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tions, it needs to allocate to many managers. It currently allocates to 20. Stanford University currently allocates to 18. In contrast, Wesleyan University allocates to seven managers, while Vassar College currently allocates to five.

Strategies Used.

One endowment focused on absolute return strategies where they earn premium for providing liquidity to the market with regard to illiquid investments—market neutral, event arbitrage, fixed income arbitrage, and distressed.

The other three endowments used various strategies. In each of these three cases, equity long/short was a preferred strategy. Interestingly, none of the same managers were used in this category.

The various other strategies used by the three endowments included multistrategy, fund of funds, global macro/opportunistic equity, event arbitrage, distressed, and absolute return.

Fund of Funds

Only one of the four endowments was a proponent of the fund of funds approach, as one of its five allocations was to a fund of funds. Due to some internal problems it had on rebalancing, the endowment felt the fund of funds route for its core investments could make sense and impose some discipline.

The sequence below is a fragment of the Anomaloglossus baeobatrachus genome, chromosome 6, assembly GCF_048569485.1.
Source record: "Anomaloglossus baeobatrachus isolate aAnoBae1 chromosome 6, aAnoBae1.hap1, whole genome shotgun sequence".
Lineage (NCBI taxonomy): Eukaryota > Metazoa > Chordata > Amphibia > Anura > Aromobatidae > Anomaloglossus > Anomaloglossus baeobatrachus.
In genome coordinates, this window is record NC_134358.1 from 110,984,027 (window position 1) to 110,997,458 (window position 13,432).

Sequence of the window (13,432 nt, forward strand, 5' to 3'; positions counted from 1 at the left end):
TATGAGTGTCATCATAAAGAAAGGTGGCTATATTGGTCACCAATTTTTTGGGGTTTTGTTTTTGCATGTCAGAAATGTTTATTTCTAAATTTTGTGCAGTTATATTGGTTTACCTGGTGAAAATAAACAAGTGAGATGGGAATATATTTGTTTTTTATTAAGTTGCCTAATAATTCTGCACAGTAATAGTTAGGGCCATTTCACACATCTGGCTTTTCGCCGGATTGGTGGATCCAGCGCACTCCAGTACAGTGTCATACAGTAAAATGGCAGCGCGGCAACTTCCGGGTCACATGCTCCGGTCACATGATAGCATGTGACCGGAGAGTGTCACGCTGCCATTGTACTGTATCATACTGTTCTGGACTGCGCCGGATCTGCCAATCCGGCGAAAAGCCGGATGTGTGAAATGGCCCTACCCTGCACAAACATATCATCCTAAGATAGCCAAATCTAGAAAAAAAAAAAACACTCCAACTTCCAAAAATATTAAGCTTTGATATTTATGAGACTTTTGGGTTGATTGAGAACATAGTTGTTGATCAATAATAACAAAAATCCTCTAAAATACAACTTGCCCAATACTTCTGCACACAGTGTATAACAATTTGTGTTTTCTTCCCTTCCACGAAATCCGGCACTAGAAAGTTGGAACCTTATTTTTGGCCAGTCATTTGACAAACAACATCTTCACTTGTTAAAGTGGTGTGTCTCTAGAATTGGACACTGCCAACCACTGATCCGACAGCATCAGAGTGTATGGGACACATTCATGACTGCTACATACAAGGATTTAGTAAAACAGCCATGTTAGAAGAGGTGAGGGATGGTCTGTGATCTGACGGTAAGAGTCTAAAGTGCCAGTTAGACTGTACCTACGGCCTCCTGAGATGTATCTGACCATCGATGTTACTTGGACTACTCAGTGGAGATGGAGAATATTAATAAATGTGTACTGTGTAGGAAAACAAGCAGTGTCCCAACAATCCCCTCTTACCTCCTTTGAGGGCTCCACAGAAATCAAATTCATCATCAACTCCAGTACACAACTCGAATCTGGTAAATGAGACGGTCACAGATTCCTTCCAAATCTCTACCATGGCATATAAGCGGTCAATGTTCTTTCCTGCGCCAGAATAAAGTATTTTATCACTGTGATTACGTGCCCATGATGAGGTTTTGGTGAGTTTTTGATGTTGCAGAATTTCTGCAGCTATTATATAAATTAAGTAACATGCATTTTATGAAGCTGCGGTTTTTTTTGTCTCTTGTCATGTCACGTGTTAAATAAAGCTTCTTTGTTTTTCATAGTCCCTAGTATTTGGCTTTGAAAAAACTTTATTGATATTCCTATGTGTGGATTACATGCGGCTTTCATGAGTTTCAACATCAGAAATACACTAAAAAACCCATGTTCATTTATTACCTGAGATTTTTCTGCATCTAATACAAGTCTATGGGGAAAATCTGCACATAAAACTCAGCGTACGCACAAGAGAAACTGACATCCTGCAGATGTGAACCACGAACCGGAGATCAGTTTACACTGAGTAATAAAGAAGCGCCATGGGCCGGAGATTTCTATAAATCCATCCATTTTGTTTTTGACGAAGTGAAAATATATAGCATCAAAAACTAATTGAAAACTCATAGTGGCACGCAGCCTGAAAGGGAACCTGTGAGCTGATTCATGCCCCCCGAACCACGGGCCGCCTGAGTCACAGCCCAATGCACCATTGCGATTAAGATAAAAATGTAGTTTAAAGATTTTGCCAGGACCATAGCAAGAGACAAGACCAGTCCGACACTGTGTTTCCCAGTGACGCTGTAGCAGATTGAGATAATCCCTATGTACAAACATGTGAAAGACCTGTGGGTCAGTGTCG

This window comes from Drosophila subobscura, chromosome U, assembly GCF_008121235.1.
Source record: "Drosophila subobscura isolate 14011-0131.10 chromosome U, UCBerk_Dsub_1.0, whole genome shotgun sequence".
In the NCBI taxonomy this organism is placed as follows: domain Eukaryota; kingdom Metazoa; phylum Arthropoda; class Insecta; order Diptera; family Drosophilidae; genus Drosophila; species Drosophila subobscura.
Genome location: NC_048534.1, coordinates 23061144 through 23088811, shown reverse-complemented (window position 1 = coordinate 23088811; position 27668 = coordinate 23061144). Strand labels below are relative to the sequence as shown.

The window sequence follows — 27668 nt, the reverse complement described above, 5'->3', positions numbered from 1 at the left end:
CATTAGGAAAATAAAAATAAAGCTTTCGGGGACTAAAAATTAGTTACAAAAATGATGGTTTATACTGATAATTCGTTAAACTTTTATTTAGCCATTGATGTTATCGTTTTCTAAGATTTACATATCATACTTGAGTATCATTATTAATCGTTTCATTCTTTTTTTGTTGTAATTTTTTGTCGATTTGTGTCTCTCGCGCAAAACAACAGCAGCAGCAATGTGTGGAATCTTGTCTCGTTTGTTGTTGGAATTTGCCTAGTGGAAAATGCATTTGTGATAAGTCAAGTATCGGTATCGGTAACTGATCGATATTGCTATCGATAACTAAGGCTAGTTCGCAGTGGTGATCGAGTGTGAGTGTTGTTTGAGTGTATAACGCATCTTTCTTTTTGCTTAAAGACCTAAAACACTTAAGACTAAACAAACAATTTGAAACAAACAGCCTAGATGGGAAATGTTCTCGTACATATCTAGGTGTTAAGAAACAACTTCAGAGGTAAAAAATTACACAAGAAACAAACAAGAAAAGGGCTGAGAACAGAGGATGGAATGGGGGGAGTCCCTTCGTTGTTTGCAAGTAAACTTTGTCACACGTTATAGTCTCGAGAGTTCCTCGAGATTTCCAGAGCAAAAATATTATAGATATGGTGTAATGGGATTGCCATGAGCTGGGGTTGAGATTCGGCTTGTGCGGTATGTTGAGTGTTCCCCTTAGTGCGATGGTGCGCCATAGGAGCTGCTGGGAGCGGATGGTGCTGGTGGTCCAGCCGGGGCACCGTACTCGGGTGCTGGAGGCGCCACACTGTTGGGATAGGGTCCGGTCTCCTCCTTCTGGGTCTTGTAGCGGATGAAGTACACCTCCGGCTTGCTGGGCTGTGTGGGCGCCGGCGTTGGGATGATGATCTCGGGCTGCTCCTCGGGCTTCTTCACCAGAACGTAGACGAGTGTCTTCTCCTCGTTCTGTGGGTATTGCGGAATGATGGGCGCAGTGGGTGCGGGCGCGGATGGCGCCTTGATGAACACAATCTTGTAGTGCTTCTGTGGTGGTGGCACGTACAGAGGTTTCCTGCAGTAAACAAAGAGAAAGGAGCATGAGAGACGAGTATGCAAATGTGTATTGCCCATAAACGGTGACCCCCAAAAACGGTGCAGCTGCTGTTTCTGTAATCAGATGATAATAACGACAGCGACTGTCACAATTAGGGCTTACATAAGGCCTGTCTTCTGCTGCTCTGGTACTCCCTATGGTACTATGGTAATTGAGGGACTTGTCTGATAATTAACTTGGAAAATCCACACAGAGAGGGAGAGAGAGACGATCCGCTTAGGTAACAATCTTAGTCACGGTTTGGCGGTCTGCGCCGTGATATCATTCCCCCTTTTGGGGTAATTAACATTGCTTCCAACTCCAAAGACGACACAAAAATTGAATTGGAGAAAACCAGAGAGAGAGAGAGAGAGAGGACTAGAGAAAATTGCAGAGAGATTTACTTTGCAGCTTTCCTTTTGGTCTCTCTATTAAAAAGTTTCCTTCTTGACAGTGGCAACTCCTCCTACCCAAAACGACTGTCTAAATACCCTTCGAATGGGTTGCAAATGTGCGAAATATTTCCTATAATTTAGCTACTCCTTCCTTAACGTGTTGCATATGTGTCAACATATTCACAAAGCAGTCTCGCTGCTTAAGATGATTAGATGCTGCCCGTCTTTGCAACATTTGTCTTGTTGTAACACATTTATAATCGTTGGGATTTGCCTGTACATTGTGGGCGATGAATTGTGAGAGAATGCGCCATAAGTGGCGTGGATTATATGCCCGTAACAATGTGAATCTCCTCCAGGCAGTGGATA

No uniformity existed on the benchmarks used to evaluate returns. For example, UNC used the Russell 3000 and MSCI EAFE (Morgan Stanley Capital International Europe, Australasia, Far East index) to evaluate long/short hedge fund managers. It used the MSCI World Index to measure opportunistic hedge fund managers and inflation plus 8 percent for absolute return managers.

On the other hand, Vassar College used a flat 13 percent benchmark, and Wesleyan University, while not yet certain of the benchmark to use, compared managers against their peers.


The University of North Carolina and Vassar College both had allocations to Tiger Management. Their experiences in that situation were dif-

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